Former North Charleston Police Officer Michael Slager could be facing the death penalty after receiving a federal indictment related to his role in the murder of Walter Scott, an African American man pulled over for a broken brake light.
The shooting took place on April 4, 2015, in Charleston, North Carolina. Slager pulled Scott over for a non-functioning third brake light. Dashcam footage shows Slager walk up to the driver’s side window and talk to Scott, after which Slager briefly returns to his patrol car (presumably to run Scott’s information.)
While Slager was in his patrol car, Scott got out of his vehicle and ran. Slager decided to give chase.
The official report says that Slager and Scott became engaged in a physical confrontation, during which time the officer fired his taser. Reports say the projectile taser prongs may have only hit Scott’s clothing.
Around that time, an eyewitness named Feidin Santana started recording video of the incident on his phone during which he captured the now infamous fatal outcome.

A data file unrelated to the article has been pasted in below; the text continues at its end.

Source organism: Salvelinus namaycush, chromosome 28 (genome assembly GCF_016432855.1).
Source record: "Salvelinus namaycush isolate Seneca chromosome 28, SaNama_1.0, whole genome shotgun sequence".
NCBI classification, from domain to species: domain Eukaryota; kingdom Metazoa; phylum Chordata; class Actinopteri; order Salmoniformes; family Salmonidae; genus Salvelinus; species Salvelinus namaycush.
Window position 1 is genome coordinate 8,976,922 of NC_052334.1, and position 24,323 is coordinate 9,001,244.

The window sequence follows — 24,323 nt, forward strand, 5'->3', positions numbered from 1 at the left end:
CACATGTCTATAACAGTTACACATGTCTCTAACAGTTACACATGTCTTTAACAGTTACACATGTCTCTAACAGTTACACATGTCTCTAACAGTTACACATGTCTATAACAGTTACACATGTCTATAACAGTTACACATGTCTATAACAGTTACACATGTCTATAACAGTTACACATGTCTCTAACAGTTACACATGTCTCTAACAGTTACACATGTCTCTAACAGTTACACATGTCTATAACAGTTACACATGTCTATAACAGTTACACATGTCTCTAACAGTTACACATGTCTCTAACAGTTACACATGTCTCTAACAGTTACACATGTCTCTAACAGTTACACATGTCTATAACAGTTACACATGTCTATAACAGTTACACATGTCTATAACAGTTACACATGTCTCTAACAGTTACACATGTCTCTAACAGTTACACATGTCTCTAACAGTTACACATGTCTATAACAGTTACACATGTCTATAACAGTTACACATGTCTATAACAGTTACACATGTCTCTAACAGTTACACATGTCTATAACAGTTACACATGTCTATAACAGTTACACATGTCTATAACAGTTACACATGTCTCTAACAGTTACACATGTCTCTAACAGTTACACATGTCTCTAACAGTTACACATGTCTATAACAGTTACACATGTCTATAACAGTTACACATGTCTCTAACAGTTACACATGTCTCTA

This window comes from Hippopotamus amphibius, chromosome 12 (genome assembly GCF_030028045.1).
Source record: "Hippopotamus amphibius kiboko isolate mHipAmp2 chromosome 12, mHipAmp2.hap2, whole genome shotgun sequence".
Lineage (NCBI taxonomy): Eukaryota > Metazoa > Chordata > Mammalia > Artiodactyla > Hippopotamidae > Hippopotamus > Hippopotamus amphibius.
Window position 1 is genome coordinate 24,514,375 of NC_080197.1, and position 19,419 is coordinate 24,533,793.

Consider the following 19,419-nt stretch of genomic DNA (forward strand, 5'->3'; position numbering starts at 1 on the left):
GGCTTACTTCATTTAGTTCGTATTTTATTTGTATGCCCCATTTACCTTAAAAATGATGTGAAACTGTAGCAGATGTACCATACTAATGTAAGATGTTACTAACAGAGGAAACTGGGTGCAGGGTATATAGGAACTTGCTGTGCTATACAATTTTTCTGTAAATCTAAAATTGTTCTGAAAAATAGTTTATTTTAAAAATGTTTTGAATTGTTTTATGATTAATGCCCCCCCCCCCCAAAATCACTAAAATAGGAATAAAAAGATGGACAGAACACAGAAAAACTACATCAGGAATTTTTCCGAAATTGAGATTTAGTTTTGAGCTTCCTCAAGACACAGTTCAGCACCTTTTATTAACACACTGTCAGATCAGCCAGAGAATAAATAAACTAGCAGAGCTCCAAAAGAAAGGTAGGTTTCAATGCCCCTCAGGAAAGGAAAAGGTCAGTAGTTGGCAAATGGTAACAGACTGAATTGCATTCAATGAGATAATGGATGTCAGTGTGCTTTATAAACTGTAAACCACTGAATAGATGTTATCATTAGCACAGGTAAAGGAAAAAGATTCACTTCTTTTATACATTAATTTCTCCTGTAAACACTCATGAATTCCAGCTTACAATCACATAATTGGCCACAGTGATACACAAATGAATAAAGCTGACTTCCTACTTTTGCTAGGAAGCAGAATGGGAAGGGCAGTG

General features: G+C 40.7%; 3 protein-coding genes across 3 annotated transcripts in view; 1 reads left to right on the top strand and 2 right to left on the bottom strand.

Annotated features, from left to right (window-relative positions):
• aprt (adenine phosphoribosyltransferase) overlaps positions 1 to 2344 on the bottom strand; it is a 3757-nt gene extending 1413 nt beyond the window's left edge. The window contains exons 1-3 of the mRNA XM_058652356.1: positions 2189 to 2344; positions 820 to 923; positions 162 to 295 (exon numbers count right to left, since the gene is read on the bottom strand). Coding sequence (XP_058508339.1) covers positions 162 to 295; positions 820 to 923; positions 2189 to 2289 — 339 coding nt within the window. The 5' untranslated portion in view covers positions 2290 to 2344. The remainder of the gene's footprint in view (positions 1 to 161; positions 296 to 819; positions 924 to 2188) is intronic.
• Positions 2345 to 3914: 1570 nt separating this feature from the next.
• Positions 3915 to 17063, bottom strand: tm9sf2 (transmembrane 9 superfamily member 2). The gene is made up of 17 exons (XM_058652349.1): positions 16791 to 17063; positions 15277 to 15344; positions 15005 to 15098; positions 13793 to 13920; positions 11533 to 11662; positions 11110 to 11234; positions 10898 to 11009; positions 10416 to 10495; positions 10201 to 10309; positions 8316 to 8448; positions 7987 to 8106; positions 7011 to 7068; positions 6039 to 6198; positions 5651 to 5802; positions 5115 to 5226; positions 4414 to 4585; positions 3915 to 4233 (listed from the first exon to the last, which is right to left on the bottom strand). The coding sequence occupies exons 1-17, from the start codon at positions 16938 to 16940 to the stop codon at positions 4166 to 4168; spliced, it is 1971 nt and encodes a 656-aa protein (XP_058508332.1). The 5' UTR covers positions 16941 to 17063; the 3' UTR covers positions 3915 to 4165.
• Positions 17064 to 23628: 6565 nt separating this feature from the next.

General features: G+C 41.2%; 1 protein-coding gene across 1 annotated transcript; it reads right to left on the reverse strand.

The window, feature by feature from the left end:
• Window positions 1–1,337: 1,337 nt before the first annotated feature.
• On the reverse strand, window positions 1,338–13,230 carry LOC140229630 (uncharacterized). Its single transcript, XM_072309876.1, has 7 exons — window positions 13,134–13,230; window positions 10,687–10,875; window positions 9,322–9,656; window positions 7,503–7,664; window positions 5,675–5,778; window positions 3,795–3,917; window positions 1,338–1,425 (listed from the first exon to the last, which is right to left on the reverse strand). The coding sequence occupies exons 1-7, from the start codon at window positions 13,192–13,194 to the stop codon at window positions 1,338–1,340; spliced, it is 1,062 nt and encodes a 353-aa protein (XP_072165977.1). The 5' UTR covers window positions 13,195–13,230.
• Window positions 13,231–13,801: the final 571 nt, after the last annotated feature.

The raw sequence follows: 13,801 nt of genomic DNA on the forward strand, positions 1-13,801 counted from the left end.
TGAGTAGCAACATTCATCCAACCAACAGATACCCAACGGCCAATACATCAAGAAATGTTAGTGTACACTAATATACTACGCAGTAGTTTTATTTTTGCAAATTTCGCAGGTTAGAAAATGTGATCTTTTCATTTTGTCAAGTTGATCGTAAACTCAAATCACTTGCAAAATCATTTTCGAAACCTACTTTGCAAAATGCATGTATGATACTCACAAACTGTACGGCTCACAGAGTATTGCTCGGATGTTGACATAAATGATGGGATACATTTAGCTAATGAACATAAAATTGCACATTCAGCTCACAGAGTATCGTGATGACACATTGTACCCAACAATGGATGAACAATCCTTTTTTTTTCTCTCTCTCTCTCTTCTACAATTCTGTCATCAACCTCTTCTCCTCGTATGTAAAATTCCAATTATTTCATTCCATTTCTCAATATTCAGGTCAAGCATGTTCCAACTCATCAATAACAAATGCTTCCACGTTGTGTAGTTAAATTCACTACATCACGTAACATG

Santana’s video shows Scott turning away from Slager and running. After taking aim Slager fires eight rounds striking Scott a total of five times.
Once Scott falls to the ground, Slager radio’s backup, stating:
Shots fired and the subject is down. He took my Taser.
The video also shows Slager dropping what appears to be a taser close to Scott’s prone body. In his official report, Slager stated that Scott disarmed him and threatened to incapacitate him with his own taser, forcing him to use deadly force.
However, both state and federal grand juries found that Slager lied about the incident, after reviewing the evidence which included the video which almost never saw the light of day. According to Santana he first considered not releasing the video.
I felt that my life, with this information, might be in danger. I thought about erasing the video and just getting out of the community, you know Charleston, and living some place else,” said Santana.
Thanks to Santana’s bravery, Slager was indicted on June 8, 2015, on state charges of murder. However, those charges fell short of the “aggravating circumstances” usually reserved for suspects who kill children or police officers, therefore, the maximum penalty would have only been 30 years in prison.
However, with a federal grand jury’s indictment of Slager on charges of violating civil rights laws, using a firearm in committing a crime of violence, and obstructing justice; Slager now qualifies for the death penalty if convicted.
Slager’s trial date is set for October 31, 2016.